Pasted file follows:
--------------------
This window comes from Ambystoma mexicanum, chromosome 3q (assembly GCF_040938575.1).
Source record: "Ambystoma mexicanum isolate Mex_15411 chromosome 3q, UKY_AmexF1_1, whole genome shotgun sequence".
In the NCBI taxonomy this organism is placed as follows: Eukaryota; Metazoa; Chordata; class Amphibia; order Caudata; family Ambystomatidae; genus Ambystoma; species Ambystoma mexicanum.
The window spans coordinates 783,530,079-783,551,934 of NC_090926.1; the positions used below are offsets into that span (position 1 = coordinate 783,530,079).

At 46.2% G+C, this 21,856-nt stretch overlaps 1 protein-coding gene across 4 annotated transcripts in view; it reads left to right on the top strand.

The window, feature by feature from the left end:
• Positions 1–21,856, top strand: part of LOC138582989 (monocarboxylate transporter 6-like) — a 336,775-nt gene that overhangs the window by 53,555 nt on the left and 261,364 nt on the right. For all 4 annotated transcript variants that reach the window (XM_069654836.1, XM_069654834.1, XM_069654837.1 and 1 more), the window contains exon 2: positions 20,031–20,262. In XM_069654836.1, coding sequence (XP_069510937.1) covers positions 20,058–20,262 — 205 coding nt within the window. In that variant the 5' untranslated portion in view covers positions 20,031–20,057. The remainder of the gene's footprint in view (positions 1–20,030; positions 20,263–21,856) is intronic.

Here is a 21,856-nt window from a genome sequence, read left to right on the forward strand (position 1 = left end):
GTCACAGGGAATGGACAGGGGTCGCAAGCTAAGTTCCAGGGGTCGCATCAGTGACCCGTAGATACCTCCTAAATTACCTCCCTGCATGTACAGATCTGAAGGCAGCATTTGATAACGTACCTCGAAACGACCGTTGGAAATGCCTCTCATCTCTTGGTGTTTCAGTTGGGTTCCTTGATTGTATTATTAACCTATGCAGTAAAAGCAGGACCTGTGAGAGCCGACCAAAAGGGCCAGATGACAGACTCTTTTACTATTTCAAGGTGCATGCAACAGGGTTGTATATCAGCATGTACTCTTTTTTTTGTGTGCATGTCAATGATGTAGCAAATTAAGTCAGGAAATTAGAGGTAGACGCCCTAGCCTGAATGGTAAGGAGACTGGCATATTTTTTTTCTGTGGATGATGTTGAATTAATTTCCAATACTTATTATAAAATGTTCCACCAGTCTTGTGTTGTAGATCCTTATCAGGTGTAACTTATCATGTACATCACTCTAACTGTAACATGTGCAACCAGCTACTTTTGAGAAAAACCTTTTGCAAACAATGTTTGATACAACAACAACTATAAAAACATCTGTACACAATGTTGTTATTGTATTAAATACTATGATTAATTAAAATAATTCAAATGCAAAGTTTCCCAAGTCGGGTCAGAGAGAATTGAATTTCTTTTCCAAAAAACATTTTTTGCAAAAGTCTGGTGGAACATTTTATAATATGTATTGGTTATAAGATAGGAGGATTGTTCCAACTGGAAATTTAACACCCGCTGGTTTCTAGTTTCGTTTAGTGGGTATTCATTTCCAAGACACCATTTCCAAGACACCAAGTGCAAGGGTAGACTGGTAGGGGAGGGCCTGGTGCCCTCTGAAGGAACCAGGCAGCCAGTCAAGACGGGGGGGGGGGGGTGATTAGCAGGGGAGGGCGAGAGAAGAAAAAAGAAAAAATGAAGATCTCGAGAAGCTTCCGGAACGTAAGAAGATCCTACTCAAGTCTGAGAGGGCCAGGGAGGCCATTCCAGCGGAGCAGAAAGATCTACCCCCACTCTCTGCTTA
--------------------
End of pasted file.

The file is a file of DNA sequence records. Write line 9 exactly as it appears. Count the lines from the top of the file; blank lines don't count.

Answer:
GTCACAGGGAATGGACAGGGGTCGCAAGCTAAGTTCCAGGGGTCGCATCAGTGACCCGTAGATACCTCCTAAATTACCTCCCTGCATGTACAGATCTGAAGGCAGCATTTGATAACGTACCTCGAAACGACCGTTGGAAATGCCTCTCATCTCTTGGTGTTTCAGTTGGGTTCCTTGATTGTATTATTAACCTATGCAGTAAAAGCAGGACCTGTGAGAGCCGACCAAAAGGGCCAGATGACAGACTCTTTTACTATTTCAAGGTGCATGCAACAGGGTTGTATATCAGCATGTACTCTTTTTTTTGTGTGCATGTCAATGATGTAGCAAATTAAGTCAGGAAATTAGAGGTAGACGCCCTAGCCTGAATGGTAAGGAGACTGGCATATTTTTTTTCTGTGGATGATGTTGAATTAATTTCCAATACTTATTATAAAATGTTCCACCAGTCTTGTGTTGTAGATCCTTATCAGGTGTAACTTATCATGTACATCACTCTAACTGTAACATGTGCAACCAGCTACTTTTGAGAAAAACCTTTTGCAAACAATGTTTGATACAACAACAACTATAAAAACATCTGTACACAATGTTGTTATTGTATTAAATACTATGATTAATTAAAATAATTCAAATGCAAAGTTTCCCAAGTCGGGTCAGAGAGAATTGAATTTCTTTTCCAAAAAACATTTTTTGCAAAAGTCTGGTGGAACATTTTATAATATGTATTGGTTATAAGATAGGAGGATTGTTCCAACTGGAAATTTAACACCCGCTGGTTTCTAGTTTCGTTTAGTGGGTATTCATTTCCAAGACACCATTTCCAAGACACCAAGTGCAAGGGTAGACTGGTAGGGGAGGGCCTGGTGCCCTCTGAAGGAACCAGGCAGCCAGTCAAGACGGGGGGGGGGGGGTGATTAGCAGGGGAGGGCGAGAGAAGAAAAAAGAAAAAATGAAGATCTCGAGAAGCTTCCGGAACGTAAGAAGATCCTACTCAAGTCTGAGAGGGCCAGGGAGGCCATTCCAGCGGAGCAGAAAGATCTACCCCCACTCTCTGCTTA